Arrow S05E02: “The Recruits” REVIEW
Essential plot points:
- The Green Arrow interrupts Wild Dog chasing down a drug dealer, stopping him from falling off a building before challenging him to show up at an address he leaves him.
- At the lair, Oliver warns Curtis he’s got the most work to do to convince him he’s ready to fight on the streets with the team.
- Meanwhile in the day job Oliver convinces Amertek CEO Janet Carroll to support a new clinic to help provide medical treatment for kids and the vulnerable in Star City after a spate of hospital closures over the last couple of years.
- The recruits – Wild Dog, Curtis and teenage Black Canary imposter Evelyn – show up at HIVE’s old base to be trained. Oliver bests them, after challenging them to get by him to ring a bell, and they quickly start to get disillusioned.
- Carroll’s assistant is attacked by a mysterious figure wearing rags, who appears to have tentacles coming out of his gear. Amertek threatens to pull out of the event until Oliver agrees to indemnify them from any risk. He promises extra security, and plans to provide it himself as the Arrow as he doesn’t think his new team is ready yet.
- After realising the attacker might be a metahuman, Oliver deploys the recruits as extra observers at the centre. Thea also arranges for Lance to help, but in his drunkenness he leaves his post — allowing the mysterious ragged figure to break in and attack Carroll. Oliver as the Green Arrow tries to stop him, but Wild Dog’s attempt to take down the ragged man only lets him get away.
- A furious Oliver tears a new strip off the recruits, who quit — but not before Wild Dog reveals he managed to get a piece of the rags. He gives it to Felicity, who has her police detective boyfriend run forensics on it and discovers it’s radioactive — and connected to nuclear weapons Amertek developed.
- Thea finds Carroll doing a deal with Tobias Church to sell him $100M of weapons, with Amertek about to go bankrupt. Both Arrow and Ragman break up the deal, with Ragman allowing Carroll to escape in order to save Arrow from being killed by Church.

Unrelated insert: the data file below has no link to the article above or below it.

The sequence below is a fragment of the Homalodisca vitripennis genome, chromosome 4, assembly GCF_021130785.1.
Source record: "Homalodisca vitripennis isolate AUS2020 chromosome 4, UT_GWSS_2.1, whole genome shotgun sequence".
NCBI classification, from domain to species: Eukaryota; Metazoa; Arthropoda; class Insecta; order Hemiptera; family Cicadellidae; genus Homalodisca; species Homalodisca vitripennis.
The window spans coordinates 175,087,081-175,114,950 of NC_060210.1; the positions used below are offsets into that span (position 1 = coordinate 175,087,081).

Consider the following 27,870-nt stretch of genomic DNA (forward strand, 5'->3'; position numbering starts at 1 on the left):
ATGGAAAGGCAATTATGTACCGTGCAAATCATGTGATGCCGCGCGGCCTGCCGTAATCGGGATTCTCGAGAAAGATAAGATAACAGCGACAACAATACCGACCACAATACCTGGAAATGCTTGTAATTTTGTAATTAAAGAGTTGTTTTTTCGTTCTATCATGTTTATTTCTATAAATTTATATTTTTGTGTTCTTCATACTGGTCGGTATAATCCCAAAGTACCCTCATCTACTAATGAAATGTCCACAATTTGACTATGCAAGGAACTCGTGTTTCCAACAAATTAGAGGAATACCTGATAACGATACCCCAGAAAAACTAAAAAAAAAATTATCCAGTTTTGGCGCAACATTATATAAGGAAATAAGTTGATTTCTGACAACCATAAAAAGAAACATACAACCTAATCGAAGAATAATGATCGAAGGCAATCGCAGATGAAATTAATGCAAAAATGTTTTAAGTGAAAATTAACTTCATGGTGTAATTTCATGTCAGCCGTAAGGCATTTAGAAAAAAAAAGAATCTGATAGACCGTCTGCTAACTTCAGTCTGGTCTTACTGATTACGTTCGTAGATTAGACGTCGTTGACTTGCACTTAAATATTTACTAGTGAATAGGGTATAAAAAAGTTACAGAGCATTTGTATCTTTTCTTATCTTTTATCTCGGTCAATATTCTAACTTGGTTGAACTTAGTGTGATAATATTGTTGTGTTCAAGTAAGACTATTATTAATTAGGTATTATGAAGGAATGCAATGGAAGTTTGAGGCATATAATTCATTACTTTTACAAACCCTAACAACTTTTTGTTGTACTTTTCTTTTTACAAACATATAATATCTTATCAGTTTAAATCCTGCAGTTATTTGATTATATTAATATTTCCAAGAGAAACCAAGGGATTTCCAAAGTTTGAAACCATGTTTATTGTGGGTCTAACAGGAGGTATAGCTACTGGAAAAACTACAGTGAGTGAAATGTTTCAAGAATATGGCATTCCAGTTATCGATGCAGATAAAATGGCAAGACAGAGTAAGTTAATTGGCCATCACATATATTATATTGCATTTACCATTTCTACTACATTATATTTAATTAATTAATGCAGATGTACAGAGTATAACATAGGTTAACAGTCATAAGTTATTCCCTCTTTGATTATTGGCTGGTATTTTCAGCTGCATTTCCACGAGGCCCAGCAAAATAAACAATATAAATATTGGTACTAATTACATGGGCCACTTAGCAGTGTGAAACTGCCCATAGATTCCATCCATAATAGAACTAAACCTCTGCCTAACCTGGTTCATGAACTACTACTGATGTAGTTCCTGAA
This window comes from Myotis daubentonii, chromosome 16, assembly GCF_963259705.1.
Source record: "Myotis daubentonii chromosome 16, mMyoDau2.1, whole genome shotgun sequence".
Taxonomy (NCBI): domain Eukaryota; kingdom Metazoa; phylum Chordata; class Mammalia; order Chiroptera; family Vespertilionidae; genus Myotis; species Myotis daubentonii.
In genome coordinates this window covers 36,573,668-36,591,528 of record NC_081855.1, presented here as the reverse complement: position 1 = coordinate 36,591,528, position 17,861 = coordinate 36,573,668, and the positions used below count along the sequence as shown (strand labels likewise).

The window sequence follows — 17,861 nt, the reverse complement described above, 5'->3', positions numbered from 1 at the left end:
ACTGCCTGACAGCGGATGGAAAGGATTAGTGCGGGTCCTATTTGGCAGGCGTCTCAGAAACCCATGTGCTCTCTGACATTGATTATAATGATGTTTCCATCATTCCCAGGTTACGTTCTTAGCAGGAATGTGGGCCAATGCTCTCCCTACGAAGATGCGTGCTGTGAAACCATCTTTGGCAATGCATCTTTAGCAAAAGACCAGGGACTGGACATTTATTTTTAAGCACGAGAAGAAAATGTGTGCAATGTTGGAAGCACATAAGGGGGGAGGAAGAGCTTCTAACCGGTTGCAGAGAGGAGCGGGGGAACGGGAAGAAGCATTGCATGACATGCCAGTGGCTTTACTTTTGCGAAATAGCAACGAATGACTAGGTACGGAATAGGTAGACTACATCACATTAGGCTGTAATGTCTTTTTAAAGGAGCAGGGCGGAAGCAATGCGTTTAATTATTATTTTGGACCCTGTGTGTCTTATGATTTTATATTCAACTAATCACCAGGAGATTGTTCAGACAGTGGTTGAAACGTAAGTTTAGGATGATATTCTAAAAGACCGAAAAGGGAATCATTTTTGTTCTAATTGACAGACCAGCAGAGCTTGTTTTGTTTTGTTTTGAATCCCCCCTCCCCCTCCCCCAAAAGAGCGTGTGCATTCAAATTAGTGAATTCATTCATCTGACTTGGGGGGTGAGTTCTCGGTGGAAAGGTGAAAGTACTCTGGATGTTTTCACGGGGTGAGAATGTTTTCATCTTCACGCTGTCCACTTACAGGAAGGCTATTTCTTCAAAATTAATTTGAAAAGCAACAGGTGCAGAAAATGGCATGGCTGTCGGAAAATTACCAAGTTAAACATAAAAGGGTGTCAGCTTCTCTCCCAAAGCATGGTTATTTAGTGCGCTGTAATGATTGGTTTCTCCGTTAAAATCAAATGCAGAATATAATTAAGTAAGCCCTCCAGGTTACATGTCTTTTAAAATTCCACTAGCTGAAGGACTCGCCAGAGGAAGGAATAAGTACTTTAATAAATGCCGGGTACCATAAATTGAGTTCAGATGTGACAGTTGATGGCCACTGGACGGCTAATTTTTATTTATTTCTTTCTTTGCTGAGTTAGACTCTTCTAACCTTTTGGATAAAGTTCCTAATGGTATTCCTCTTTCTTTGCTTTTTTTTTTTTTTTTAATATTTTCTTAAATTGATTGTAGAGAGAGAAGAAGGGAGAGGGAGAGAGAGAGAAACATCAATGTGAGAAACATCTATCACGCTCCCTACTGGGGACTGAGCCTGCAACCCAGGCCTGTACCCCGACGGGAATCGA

- Afterwards he offers Ragman, who gained his powers from an ancient cloak after being in the Genesis Day nuclear attack, a place on his team, and apologises to the recruits, revealing his true identity to them. Thea recruits Lance as deputy mayor to help him get over his alcoholism and pay tribute to his daughter.
- Outside his club, Tobias Church is attacked by the mysterious dark archer from last week, who seriously injures the gangster before warning him off killing the Green Arrow, revealing himself to be Prometheus…
- In a parallel strand, Diggle is sent on a mission to retrieve stolen nuclear weapon’s technology in Chechnya, but finds it’s an ambush set up by his own CO – and he’s being framed for it.
- And in flashbacks to Russia, Oliver tries out for the Bratva through the same training method he puts his new recruits through — only with far more brutal results…
Two episodes in and the show can, at best, be described as solid. Nothing about the opening two episodes has been anywhere near as explosive or attention grabbing as this time last year, but nor has it been on particularly shaky ground.
What we get is effectively part two of the origin story for the new team members started last week – and more, albeit thin, set-up for new villains Church and Prometheus.
After making such an impact last week, Chad L Coleman’s Tobias Church is largely sidelined this time out, reduced to a couple of scenes that help establish his character a bit more, without fleshing him out too much. Indeed, much of what we learn – he takes over cities by controlling gangs, he leads from the front – was established last week.
Likewise our new recruits. Curtis we already know well, obviously, but Rick Gonzalez’s Rene Ramirez – Wild Dog – is already being reduced down to headstrong and Evelyn Sharp has so little to do it’s daft.
The weird bit is that she, of all three recruits, is the one you’d expect Oliver to want to train least– so much of the background themes in the opening episodes has been about living up to Laurel’s legacy and Evelyn showed she was more than capable at that last term as the faux Canary.
Meanwhile the Diggle storyline is an oddity. At times it almost felt and looked like one of Arrow’s flashback scenes, rather than a parallel storyline. Where it’s going is hard to judge – is this to make Dig a fugitive, a pressure point, or to being him back to the fold? The idea of him re-enlisting was daft enough but someone with his record and reputation being set up as a patsy for stealing WMDs is stretching things.